Avoidance of hydrogen embrittlement

Application-related hydrogen-induced stress corrosion may cause sudden failure of components on machinery and agricultural equipment. In order to avoid expensive and time-consuming repair work, a suitable form of corrosion protection needs to be chosen.

Maintenance or repair work on agricultural machinery and equipment entails expensive delays or machine downtime. One possible cause, which appears to occur “out of the blue”, may be application-related hydrogen-induced stress corrosion cracking. It can even lead to sudden failure during the assembly of the subsequently highly-stressed components. Construction parts, including high-strength fasteners, break without a moment’s notice. For machines that need to be in dependable, non-stop use during periods of soil cultivation, manure spreading or harvesting this is an absolute disaster.

Interaction of various causes

The risk of hydrogen embrittlement af- fects high-tensile steels above strengths of > 1,000 N/mm. and is favoured by, for example, structural defects, inclusions, impurities or mechanical stresses in working the steel. Further influencing factors arise in the manufacture of components from steel via measures such as forming, hardening or thermal processing. The coating of the component can also have an influence. In pickling or cleaning procedures and the galvanic coating of ferritic steel parts atomic hydrogen may arise in the process bath, which can diffuse into the steel surface. Finally, hydrogen charging may occur via corrosion hydrogen, i.e. when using the components.
It is the critical interaction of various influencing factors that ultimately results in failure of a component without any prior damage being noted.

A gradual process

The atomic hydrogen migrates to grain boundaries and areas of defect within the steel, where it enriches itself, weakening the metallic compound until a microscopically-fine crack is created. Although this eases tension in this zone, at the tip of the crack new tension concentrations arise, which in turn attract more atomic hydrogen, weaken and crack. Ultimately, the remaining cross-section can no longer bear the external tensile load and a delayed brittle fracture occurs.

Intercrystalline hydrogen crack (SEM picture 10μm, li), Transcrystalline hydrogen crack (SEM picture 10μm, re), Source: GSI NL SLV Duisburg

DIN 50969-1 describes how the influencing factors of hydrogen-induced stress corrosion can be reduced via the constructive design of a component, material and manufacturing technology measures and by reducing tensile residual stress. In coating, too, an attempt can be made to minimise hydrogen absorption via corresponding process control – for example where pre-treatment does not pickle, but instead blasts or degreases using alka- line substances. Hydrogen can also be diffused again by tempering. However, this is dependent on the structure of the coating and is time and therefore cost intensive.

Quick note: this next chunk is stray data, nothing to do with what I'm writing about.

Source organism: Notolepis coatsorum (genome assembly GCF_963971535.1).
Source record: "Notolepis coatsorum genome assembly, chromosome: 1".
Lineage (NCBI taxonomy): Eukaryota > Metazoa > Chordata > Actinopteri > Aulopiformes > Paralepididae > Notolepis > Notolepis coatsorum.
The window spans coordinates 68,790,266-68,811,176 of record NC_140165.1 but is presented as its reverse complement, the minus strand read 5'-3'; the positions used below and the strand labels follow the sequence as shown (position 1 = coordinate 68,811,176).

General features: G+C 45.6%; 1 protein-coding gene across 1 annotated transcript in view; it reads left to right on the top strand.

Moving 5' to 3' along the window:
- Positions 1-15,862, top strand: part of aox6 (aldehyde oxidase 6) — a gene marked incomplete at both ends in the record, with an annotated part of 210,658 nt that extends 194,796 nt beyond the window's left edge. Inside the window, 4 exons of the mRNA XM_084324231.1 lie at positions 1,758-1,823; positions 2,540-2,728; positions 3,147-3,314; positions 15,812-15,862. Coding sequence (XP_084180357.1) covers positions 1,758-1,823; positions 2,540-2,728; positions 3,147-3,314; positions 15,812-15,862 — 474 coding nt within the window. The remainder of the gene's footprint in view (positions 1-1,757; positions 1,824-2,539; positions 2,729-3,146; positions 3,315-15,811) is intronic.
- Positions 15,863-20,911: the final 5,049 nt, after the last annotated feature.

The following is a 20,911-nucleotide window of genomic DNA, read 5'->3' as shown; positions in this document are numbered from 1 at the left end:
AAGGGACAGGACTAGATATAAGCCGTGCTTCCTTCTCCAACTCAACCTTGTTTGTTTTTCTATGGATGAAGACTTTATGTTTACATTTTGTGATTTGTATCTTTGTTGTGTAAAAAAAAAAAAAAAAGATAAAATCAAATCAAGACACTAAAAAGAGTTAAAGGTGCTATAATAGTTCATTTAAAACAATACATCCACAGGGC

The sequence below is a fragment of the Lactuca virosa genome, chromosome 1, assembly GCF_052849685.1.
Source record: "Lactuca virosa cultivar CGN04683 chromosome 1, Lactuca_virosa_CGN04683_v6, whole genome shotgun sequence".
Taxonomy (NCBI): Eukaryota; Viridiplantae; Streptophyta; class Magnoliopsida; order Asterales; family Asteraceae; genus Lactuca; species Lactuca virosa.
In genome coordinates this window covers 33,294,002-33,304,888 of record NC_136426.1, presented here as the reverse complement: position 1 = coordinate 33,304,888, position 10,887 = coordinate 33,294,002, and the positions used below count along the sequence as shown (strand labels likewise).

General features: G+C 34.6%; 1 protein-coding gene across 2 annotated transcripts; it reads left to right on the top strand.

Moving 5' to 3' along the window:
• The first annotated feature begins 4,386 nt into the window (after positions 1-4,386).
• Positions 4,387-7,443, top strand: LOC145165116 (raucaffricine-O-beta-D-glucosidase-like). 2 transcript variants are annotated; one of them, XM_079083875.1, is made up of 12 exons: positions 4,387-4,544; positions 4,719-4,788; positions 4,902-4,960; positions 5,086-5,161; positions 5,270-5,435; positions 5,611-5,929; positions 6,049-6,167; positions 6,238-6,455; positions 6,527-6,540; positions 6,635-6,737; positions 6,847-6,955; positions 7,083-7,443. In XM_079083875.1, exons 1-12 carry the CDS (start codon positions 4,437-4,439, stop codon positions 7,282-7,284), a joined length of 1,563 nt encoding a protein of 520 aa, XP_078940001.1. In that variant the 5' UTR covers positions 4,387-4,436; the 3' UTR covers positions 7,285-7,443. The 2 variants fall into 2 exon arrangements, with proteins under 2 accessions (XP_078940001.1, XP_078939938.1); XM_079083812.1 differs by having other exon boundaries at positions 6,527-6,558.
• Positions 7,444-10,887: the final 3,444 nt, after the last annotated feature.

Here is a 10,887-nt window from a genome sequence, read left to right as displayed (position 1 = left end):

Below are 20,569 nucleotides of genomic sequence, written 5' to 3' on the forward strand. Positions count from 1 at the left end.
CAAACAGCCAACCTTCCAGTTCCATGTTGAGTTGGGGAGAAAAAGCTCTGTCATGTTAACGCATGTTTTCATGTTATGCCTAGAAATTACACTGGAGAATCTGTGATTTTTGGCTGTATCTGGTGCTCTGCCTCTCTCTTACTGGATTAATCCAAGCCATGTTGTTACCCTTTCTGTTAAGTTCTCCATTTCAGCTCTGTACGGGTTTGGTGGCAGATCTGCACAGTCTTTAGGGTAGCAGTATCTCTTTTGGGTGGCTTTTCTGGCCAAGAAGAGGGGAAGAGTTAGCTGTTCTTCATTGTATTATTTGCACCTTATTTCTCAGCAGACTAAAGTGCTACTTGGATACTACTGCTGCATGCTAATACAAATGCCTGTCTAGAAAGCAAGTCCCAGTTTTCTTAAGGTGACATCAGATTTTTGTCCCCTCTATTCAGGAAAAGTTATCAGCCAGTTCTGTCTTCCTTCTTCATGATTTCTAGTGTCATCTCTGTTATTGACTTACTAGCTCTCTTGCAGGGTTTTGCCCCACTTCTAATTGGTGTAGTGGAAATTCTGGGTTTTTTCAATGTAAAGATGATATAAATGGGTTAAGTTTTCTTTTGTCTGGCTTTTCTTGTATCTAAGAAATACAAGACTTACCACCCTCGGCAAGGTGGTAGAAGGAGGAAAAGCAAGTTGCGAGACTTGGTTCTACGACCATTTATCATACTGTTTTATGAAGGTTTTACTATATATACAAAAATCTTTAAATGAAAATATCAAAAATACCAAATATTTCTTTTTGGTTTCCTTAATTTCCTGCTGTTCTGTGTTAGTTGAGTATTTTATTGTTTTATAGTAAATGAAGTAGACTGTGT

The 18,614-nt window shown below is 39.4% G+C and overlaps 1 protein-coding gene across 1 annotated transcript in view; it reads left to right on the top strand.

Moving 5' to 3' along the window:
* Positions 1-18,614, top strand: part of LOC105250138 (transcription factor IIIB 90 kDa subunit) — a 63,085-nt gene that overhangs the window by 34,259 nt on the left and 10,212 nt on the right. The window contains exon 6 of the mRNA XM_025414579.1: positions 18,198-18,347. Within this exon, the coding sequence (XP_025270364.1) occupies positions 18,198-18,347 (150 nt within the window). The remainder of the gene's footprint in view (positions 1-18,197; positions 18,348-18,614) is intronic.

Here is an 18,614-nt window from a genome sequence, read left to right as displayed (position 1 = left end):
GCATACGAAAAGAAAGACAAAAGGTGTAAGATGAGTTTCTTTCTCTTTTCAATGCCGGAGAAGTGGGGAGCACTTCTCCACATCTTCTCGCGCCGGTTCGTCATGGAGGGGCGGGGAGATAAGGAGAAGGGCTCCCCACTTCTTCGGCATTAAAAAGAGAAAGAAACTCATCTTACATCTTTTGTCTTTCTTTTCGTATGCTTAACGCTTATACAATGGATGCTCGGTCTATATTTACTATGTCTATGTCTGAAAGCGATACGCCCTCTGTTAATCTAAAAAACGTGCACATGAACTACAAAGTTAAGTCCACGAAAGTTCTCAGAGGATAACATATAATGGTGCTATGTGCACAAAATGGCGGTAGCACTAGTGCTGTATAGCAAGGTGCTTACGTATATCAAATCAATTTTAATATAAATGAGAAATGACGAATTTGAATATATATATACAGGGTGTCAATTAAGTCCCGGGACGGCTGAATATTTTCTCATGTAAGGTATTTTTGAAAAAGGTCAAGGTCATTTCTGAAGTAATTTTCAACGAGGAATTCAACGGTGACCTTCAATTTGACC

Risk prevention through zinc flake

The best solution is therefore to use a coating system in which no hydrogen is offered in the process. Non-electrolyti- cally-applied zinc flake coating is consequently a good choice when faced with the challenge of protecting a high-tensile steel component from corrosion. This is a “lacquer” comprising numerous small flakes to protect components of various kinds against corrosion. The sacrificial be- haviour of the ignoble zinc actively protects it against environmental influences. This is known as cathodic corrosion protection.

Relation of layer thickness to salt spray resistance as per DIN EN ISO 10683 (the stated reference thicknesses are for orientation only)

Zinc flake coatings typically contain a combination of zinc and aluminium flakes (in accordance with DIN EN ISO 10683 or DIN EN 13858), linked via an inorganic matrix. The system, which consists of a basecoat and a topcoat, requires a coat thickness of just 8 to 20 μm and enables very high durability in various corrosion protection tests. Flake-like zinc particles, combined by a binding matrix, cross-link on the component. This may already occur at room temperature; however, most products cross-link at temperatures of 180–220°C. There is no more gentle way of applying cathodic corrosion protection.

Depending on the component, different application forms may be advisable, such as the dip-spin process or spray application.

No question of cost

Effective zinc flake systems not only offer high-performance cathodic corrosion protection, the low coat thickness also means that they are not more cost-intensive than less suitable, conventional thick-coat applications.